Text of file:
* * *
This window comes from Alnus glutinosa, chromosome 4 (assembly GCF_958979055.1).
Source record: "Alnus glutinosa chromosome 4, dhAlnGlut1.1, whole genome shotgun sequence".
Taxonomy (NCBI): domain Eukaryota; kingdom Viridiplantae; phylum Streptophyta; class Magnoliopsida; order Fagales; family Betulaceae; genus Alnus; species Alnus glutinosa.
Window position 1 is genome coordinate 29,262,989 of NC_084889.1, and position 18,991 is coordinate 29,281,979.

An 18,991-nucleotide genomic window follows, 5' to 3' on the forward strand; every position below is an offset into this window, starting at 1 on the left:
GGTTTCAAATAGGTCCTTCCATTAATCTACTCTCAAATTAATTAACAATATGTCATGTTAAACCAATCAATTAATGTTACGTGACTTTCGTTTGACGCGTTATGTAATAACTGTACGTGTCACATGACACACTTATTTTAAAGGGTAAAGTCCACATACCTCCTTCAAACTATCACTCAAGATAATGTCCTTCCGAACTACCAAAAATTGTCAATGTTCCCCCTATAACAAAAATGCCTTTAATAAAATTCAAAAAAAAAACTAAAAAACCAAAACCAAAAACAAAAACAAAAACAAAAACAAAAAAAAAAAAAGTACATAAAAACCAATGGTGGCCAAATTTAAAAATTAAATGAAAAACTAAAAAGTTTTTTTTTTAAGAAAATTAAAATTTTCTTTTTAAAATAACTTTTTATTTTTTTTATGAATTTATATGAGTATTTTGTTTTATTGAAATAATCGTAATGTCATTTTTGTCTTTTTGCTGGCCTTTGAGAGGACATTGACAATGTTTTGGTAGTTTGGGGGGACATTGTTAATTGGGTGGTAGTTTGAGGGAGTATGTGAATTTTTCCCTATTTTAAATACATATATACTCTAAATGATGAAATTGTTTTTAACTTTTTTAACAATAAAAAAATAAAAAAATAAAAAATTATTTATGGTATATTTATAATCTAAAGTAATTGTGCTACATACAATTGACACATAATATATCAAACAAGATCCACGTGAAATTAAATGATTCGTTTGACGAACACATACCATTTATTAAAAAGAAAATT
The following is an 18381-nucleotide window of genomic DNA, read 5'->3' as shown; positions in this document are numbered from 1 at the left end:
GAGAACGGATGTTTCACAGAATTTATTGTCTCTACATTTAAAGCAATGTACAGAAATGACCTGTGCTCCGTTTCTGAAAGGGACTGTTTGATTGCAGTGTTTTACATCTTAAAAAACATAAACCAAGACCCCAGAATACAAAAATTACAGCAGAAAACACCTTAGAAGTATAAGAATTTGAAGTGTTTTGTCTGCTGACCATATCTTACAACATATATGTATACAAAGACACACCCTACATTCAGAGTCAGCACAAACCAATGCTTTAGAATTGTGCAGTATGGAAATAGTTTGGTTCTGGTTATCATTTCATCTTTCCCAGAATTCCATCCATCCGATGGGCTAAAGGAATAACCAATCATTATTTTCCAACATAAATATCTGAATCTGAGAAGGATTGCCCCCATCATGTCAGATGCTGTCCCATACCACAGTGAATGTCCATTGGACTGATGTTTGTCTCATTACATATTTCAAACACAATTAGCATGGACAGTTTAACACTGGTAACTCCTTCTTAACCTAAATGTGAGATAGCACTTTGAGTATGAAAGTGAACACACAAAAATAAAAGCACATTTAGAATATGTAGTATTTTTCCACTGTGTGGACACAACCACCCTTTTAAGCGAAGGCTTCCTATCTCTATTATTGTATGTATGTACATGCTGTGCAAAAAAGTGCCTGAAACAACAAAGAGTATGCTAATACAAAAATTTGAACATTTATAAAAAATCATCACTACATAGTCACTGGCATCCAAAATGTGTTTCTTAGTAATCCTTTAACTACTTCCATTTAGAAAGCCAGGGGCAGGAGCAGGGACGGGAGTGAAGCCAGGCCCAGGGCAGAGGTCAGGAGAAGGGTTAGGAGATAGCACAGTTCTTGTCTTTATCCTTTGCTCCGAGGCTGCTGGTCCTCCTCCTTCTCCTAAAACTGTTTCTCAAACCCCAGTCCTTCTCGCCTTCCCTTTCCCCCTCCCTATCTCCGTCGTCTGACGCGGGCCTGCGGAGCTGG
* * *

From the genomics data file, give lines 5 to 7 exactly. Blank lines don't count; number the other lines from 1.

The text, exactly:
An 18,991-nucleotide genomic window follows, 5' to 3' on the forward strand; every position below is an offset into this window, starting at 1 on the left:
GGTTTCAAATAGGTCCTTCCATTAATCTACTCTCAAATTAATTAACAATATGTCATGTTAAACCAATCAATTAATGTTACGTGACTTTCGTTTGACGCGTTATGTAATAACTGTACGTGTCACATGACACACTTATTTTAAAGGGTAAAGTCCACATACCTCCTTCAAACTATCACTCAAGATAATGTCCTTCCGAACTACCAAAAATTGTCAATGTTCCCCCTATAACAAAAATGCCTTTAATAAAATTCAAAAAAAAAACTAAAAAACCAAAACCAAAAACAAAAACAAAAACAAAAACAAAAAAAAAAAAAGTACATAAAAACCAATGGTGGCCAAATTTAAAAATTAAATGAAAAACTAAAAAGTTTTTTTTTTAAGAAAATTAAAATTTTCTTTTTAAAATAACTTTTTATTTTTTTTATGAATTTATATGAGTATTTTGTTTTATTGAAATAATCGTAATGTCATTTTTGTCTTTTTGCTGGCCTTTGAGAGGACATTGACAATGTTTTGGTAGTTTGGGGGGACATTGTTAATTGGGTGGTAGTTTGAGGGAGTATGTGAATTTTTCCCTATTTTAAATACATATATACTCTAAATGATGAAATTGTTTTTAACTTTTTTAACAATAAAAAAATAAAAAAATAAAAAATTATTTATGGTATATTTATAATCTAAAGTAATTGTGCTACATACAATTGACACATAATATATCAAACAAGATCCACGTGAAATTAAATGATTCGTTTGACGAACACATACCATTTATTAAAAAGAAAATT
The following is an 18381-nucleotide window of genomic DNA, read 5'->3' as shown; positions in this document are numbered from 1 at the left end: